So, over millions of years of evolution, the sense of taste guided the hunter gatherer to essential nutrients and away from potential toxins.  Then approximately 10,000 years ago, the Neolithic revolution was underway and included human mastery of agriculture and animal husbandry meaning a secure food supply, thereby ending the need for hunter-gathering.  Civilisations were established around a secure food supply.
Arguably in the past 50 years there has been more change in the food supply than any other 50 year period with the establishment of fast food empires, multinational food companies, hyper-supermarkets, and a food supply heavily based on our appetitive response; in westernised societies we live in a vastly different environment to our hunter-gatherer forebears.  Our appetitive response is now a relic of evolution, and there has not been enough time since the Neolithic revolution for any adjustment to the human genome. 
Food companies, quite rightly, produce foods that appeal to our appetitive desires.  But, driven by appetite we now consume excess quantities of energy, fats, salts and sugars which lead to diseases of civilisation including obesity, hypertension and related pathologies.  One answer is to produce foods that are appetitive and nutritious, yet contain low concentrations of fats, salts and sugars.  While such strategies have the potential for significant health benefits, it will not be easy and the following example with salt (sodium) illustrates.
Sodium, in the form of manufactured sodium chloride (salt), is found in abundance in the modern diet, and excessive sodium consumption is linked to hypertension, cardiovascular disease and other diseases. Predicted health gains with a modest 15% reduction in dietary salt may avert 8.5 million cardiovascular related deaths worldwide over 10 years making salt reduction a priority for food industries and governments alike. In Westernised societies approximately 75% of our dietary salt intake is from manufactured foods, therefore pressure is on food companies to reduce the level of salt added to foods.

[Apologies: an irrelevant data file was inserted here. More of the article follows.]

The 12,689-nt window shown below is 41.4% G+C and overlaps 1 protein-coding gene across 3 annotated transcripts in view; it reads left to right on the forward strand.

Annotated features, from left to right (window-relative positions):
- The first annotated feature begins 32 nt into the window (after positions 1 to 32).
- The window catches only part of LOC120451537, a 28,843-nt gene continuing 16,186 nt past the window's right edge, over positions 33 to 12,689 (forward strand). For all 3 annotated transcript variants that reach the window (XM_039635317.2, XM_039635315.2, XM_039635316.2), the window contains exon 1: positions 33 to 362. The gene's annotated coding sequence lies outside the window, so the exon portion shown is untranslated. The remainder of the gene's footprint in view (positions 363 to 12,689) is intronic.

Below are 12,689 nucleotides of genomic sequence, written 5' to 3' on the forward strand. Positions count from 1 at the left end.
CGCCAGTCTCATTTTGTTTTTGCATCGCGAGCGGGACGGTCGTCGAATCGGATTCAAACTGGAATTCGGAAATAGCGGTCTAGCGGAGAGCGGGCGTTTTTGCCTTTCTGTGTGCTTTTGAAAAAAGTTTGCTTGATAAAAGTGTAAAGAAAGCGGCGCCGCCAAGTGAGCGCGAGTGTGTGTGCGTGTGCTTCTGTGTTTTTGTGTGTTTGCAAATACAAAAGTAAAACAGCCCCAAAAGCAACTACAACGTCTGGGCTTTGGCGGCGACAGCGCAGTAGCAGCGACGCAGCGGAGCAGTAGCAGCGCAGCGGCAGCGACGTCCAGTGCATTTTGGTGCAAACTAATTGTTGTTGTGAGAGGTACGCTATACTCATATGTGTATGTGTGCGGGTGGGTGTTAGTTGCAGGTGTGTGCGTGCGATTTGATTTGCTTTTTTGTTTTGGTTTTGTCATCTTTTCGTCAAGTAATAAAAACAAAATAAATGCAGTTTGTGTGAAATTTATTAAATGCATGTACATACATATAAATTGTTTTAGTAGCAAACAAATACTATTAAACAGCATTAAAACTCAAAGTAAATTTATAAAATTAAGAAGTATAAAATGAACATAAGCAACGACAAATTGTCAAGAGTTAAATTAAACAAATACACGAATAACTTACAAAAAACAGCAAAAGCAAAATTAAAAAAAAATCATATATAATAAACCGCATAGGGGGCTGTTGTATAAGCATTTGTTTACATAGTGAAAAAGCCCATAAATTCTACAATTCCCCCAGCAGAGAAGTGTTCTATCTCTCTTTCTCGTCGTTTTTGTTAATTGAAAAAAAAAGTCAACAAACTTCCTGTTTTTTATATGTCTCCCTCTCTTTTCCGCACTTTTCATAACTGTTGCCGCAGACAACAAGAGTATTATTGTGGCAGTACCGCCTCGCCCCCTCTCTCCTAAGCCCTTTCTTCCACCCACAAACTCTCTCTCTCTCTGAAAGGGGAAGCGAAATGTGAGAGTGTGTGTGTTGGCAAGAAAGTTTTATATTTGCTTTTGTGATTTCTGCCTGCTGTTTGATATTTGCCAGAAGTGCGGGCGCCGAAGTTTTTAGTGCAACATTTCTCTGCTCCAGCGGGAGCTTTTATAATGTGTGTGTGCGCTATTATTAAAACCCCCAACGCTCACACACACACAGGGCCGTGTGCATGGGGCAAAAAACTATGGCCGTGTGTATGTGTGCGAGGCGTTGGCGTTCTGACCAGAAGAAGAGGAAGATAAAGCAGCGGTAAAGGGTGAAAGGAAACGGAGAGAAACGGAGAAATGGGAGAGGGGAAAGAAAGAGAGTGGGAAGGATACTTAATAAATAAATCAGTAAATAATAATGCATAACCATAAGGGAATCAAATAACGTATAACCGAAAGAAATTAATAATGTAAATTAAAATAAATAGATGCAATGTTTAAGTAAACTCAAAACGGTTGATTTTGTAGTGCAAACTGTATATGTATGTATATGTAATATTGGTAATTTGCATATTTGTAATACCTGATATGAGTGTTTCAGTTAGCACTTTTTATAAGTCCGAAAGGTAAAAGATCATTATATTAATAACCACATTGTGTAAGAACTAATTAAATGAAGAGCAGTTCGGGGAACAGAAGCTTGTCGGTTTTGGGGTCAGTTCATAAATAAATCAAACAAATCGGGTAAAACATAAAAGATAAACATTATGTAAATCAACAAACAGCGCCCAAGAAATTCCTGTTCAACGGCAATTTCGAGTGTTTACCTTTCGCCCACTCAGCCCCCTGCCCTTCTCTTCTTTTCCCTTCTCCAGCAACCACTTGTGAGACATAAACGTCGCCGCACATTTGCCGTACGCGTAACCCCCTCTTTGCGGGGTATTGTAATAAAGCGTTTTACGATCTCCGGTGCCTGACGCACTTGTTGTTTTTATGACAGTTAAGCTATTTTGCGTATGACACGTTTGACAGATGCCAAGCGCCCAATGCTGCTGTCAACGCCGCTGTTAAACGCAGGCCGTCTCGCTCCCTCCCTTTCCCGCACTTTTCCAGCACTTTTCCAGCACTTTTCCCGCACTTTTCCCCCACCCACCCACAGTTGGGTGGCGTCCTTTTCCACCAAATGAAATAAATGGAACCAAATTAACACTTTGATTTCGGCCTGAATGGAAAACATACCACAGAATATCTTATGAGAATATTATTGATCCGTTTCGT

While salt has certain functionality in foods, palatability and consumer acceptance is the most commonly cited constraint to salt reduction by the food industry. Large reductions in salt content of foods often result in declines in palatability and consumer acceptance of those foods.  The bliss point region represents the intensity of saltiness and the concentration of sodium at which the optimal level of liking occurs.  For example, salt added to a food at low concentrations may result in the food not being salty enough to be perceived and therefore too bland to be liked, while a higher concentration will increase liking until an optimal level of liking is reached.  However, further increases in salt concentration will result in the food becoming too salty, and liking will then decrease. The challenge remains, how can salt be removed while maintaining consumer liking and acceptance of a product. (For a review on the effects salt has on flavour please see Liem et al 2011).  
The food environment has changed significantly over the past 50 years and this has coincided with increased prevalence of diet related diseases.  Our appetitive response to certain nutrients aided the hunter gather survive by making appropriate food choice, but we now have a secure food supply and our appetite is leading us down a path to disease states rather than survival.  As the food supply has been refined in response to drivers of appetite we have created a food environment that promotes obesity, hypertension, certain cancers.  The challenge is to develop a food supply that meets not only our nutritional needs, but also fulfils our hedonic requirements.